SALT LAKE CITY (ABC4) – Health officials said the delta variant has changed the fight against the Coronavirus as it causes more than two times as many infections than previous strains. However, the question of how experts track variants is being raised after one woman who tested positive for the virus claims no one could tell her if she had the variant or not.  

Linda Crismer tested positive for COVID-19 in July. However, a month later she still doesn’t know if she had the delta variant or not.  

“How do they keep saying everybody has the delta variant when nobody can test and say you’re positive for the delta variant?” Crismer says.  

After Crismer contacted several doctors, health departments and testing sites and still wasn’t able to find out if she had the delta variant or not, she started to question how the variants are reported.  

“For people that don’t believe that this whole scenario is real…they believe that the testing is not accurate, they believe the disease isn’t as bad as we’re told it is…not being able to say that you have the delta variant or not confirms their theories,” Crismer says.  

However Dr. Kelly Oakeson, Chief Scientist with Next-Generation Sequencing & Bioinformatics says there is a simple explain for why people aren’t being told one way or the other.  

“We can’t by law tell the patient they have delta because there’s not an FDA approved test,” Dr. Oakeson said.  

The Delta variant can only be detected with a PCR test – a swab of your nose. But that is just the start of it.  

“The process of detecting variants is a bit more complex than just a PCR test; it is a process call whole-genome sequencing (WGS),” Dr. Oakeson said.  

The Utah Public Health Laboratory does the majority of the sequencing on PCR samples in Utah to figure out which variants are circulating.  

He explains after a PCR test, scientists are able to extract the viral genetic material from the same sample the swab test receives. Typically, they are able to use the leftover material not used to conduct the PCR test.  

“Once we have the genetic material, we use some rather complex molecular biology to determine the sequence of the SARS-CoV-2 viral genome in that sample,” Oakeson outlines. “In other words, we determine the sequence of A, C, T, G of the virus.”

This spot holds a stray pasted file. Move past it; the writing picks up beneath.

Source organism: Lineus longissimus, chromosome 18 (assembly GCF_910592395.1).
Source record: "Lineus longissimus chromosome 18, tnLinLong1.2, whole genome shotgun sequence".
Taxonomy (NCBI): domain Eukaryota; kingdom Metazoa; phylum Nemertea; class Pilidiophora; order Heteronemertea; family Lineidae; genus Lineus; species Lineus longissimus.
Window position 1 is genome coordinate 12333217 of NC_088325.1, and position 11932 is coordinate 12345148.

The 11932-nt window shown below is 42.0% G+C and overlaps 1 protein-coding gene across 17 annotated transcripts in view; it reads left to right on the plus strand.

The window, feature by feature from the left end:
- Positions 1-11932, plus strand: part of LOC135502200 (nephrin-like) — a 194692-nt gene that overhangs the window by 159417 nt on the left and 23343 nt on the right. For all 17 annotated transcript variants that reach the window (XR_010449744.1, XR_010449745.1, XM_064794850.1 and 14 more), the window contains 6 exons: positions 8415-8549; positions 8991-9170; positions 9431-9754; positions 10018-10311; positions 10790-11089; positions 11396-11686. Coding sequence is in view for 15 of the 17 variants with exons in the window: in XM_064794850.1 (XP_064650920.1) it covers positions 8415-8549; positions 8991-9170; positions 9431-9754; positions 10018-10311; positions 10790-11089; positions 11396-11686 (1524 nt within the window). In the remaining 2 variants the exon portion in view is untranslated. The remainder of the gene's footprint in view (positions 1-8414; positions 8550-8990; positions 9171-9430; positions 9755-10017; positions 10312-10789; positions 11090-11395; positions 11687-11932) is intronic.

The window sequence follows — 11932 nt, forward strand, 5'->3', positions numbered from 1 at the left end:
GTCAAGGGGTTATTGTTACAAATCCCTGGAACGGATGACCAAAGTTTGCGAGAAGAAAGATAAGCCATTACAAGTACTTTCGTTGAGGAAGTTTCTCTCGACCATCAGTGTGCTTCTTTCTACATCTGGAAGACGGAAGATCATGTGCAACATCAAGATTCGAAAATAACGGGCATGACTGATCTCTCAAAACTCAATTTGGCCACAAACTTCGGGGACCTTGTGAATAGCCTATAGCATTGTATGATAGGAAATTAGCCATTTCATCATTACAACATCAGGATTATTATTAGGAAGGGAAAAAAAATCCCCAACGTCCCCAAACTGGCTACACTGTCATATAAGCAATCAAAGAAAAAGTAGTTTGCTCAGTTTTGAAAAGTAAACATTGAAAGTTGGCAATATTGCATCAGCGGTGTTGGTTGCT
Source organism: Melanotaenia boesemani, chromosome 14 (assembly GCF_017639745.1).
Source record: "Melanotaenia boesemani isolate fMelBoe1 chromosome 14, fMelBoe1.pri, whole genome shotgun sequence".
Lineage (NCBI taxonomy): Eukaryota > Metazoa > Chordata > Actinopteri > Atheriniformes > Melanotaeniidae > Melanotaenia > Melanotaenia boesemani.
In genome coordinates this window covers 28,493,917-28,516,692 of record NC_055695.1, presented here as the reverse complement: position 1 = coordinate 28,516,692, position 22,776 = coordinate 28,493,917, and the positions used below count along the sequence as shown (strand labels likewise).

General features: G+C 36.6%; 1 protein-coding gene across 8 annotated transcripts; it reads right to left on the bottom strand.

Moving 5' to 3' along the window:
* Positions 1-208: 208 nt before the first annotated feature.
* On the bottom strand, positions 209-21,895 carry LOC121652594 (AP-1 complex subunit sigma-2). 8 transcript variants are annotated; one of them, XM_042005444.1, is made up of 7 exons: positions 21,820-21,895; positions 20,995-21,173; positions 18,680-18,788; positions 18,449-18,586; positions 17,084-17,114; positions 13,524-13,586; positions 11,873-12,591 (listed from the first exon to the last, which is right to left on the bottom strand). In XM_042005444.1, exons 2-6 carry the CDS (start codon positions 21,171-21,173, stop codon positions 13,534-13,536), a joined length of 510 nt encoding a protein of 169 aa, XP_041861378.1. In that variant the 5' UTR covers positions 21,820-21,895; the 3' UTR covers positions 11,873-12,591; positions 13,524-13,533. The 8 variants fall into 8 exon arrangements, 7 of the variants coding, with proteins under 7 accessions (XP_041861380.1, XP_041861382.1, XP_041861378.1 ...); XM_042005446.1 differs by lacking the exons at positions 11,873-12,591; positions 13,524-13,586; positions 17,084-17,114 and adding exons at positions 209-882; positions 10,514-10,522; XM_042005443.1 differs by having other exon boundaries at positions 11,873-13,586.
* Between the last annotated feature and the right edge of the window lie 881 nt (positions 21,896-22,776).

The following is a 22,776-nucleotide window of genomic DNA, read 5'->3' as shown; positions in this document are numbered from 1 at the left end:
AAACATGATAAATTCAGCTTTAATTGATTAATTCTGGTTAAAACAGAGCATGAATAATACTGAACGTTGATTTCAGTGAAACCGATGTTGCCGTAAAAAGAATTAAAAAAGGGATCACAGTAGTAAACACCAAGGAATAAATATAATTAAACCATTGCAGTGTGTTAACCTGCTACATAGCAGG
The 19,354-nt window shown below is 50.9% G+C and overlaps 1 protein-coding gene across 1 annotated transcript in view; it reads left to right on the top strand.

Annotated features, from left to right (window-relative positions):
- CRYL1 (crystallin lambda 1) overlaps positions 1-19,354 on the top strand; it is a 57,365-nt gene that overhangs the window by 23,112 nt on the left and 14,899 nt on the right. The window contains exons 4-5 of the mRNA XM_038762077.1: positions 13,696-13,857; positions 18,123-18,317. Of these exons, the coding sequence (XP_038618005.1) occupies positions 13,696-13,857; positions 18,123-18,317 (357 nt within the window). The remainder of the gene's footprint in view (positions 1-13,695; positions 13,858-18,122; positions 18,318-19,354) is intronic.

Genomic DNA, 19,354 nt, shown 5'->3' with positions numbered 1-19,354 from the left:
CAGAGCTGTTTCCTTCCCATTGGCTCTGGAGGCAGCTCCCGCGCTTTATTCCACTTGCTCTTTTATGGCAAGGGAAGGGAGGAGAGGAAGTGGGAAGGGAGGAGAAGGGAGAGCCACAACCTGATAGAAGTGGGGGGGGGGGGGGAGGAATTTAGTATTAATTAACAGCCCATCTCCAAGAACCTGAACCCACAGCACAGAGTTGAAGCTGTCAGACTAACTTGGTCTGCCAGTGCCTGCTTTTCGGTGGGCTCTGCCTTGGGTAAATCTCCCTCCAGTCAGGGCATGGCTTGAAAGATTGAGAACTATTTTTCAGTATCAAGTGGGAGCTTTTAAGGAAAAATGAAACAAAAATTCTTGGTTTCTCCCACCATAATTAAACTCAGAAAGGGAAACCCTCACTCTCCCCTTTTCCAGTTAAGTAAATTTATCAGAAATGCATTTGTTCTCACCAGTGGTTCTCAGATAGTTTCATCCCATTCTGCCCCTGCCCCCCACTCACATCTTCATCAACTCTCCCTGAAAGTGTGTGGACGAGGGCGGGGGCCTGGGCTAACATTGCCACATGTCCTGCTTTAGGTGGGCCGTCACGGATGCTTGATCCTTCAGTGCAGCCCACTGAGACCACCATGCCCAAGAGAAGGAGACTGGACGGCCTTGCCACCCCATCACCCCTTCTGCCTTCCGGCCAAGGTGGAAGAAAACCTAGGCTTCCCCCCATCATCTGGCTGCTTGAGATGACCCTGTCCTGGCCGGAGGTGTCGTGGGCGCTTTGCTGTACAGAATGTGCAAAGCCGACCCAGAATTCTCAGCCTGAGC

When they have the sequence of the virus, scientists are able to look for specific mutations that “tell us what variant of concern we have,” Oakeson says. This process is the same regardless of the variant of the virus.  

However, until that sequencing is approved, Utahans like Crismer won’t know if they have the delta variant or not.  

“We are working on getting it under what’s called Laboratory Developed Test so we can report it back out to patients. But right now, because of that regulatory burden, we just aren’t able to report it back out as a clinical diagnostic test,” Oakeson says.  

Not every COVID-19 test is sequenced. According to Oakeson, only samples collected by a PCR test can be sequenced – rapid antigen tests do not leave any type of sample that can be sequenced. That’s why he encourages any Utahans who test positive with a rapid antigen test to get a PCR test too.  

“You are going and helping the greater good. The more we know how the virus is evolving, the more we know what’s circulating in Utah, the better we can help protect the health of Utahans,” Oakeson said.  

Oakeson’s team currently has a goal to sequence 75% of all the positive PCR tests.  

“We have a really good sample of what is circulating in Utah, so with that, we’re confident that we’re catching the majority of what’s out there,” Oakeson states.  

Oakeson says it is taking his team an average of 10 days from PCR sample collection to whole-genome sequencing variant result.  

He tells ABC4 News his lab is in the final stages of getting approval in place for the sequencing and hopefully within the next several weeks his team can start telling people what their sequencing result is. That way they will know if they have the delta variant or not.